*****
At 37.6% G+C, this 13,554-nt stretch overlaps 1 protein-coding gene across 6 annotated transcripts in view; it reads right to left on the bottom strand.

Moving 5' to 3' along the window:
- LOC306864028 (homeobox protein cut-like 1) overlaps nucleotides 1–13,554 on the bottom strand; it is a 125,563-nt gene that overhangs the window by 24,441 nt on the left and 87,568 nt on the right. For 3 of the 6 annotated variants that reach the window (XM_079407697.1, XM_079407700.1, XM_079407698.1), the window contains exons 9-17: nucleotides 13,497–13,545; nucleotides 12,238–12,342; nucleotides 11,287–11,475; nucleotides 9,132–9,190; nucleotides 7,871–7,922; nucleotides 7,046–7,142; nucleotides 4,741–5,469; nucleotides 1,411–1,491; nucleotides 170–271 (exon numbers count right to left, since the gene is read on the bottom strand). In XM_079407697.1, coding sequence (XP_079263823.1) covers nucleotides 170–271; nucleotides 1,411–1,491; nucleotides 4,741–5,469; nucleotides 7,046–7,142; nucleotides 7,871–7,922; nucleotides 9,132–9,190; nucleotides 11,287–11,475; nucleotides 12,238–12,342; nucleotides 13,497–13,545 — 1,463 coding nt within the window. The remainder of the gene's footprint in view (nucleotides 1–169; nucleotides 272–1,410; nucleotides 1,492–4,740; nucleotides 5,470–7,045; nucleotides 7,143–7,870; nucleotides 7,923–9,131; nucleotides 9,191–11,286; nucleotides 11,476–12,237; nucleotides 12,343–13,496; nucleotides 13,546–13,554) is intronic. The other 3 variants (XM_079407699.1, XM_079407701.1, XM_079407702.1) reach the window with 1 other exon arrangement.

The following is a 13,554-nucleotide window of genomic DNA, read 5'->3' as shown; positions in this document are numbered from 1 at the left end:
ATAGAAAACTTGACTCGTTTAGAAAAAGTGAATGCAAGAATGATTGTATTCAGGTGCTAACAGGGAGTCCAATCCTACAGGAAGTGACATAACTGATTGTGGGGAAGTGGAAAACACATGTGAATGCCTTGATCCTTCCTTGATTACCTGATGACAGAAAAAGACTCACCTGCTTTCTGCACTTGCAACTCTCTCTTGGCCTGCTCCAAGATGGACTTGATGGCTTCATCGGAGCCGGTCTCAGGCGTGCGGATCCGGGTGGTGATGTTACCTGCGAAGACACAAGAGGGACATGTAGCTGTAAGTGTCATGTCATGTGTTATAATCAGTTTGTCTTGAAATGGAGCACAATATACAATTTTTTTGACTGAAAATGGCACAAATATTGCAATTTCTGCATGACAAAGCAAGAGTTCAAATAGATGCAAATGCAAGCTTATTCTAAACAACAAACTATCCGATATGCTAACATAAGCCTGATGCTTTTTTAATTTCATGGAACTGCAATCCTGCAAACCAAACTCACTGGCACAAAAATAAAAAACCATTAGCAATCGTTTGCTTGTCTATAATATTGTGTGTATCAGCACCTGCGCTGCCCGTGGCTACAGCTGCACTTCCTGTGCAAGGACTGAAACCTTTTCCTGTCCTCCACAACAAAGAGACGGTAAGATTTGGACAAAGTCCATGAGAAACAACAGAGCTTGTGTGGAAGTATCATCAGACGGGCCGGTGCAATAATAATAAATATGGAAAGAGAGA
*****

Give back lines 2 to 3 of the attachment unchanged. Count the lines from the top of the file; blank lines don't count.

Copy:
Moving 5' to 3' along the window:
- LOC306864028 (homeobox protein cut-like 1) overlaps nucleotides 1–13,554 on the bottom strand; it is a 125,563-nt gene that overhangs the window by 24,441 nt on the left and 87,568 nt on the right. For 3 of the 6 annotated variants that reach the window (XM_079407697.1, XM_079407700.1, XM_079407698.1), the window contains exons 9-17: nucleotides 13,497–13,545; nucleotides 12,238–12,342; nucleotides 11,287–11,475; nucleotides 9,132–9,190; nucleotides 7,871–7,922; nucleotides 7,046–7,142; nucleotides 4,741–5,469; nucleotides 1,411–1,491; nucleotides 170–271 (exon numbers count right to left, since the gene is read on the bottom strand). In XM_079407697.1, coding sequence (XP_079263823.1) covers nucleotides 170–271; nucleotides 1,411–1,491; nucleotides 4,741–5,469; nucleotides 7,046–7,142; nucleotides 7,871–7,922; nucleotides 9,132–9,190; nucleotides 11,287–11,475; nucleotides 12,238–12,342; nucleotides 13,497–13,545 — 1,463 coding nt within the window. The remainder of the gene's footprint in view (nucleotides 1–169; nucleotides 272–1,410; nucleotides 1,492–4,740; nucleotides 5,470–7,045; nucleotides 7,143–7,870; nucleotides 7,923–9,131; nucleotides 9,191–11,286; nucleotides 11,476–12,237; nucleotides 12,343–13,496; nucleotides 13,546–13,554) is intronic. The other 3 variants (XM_079407699.1, XM_079407701.1, XM_079407702.1) reach the window with 1 other exon arrangement.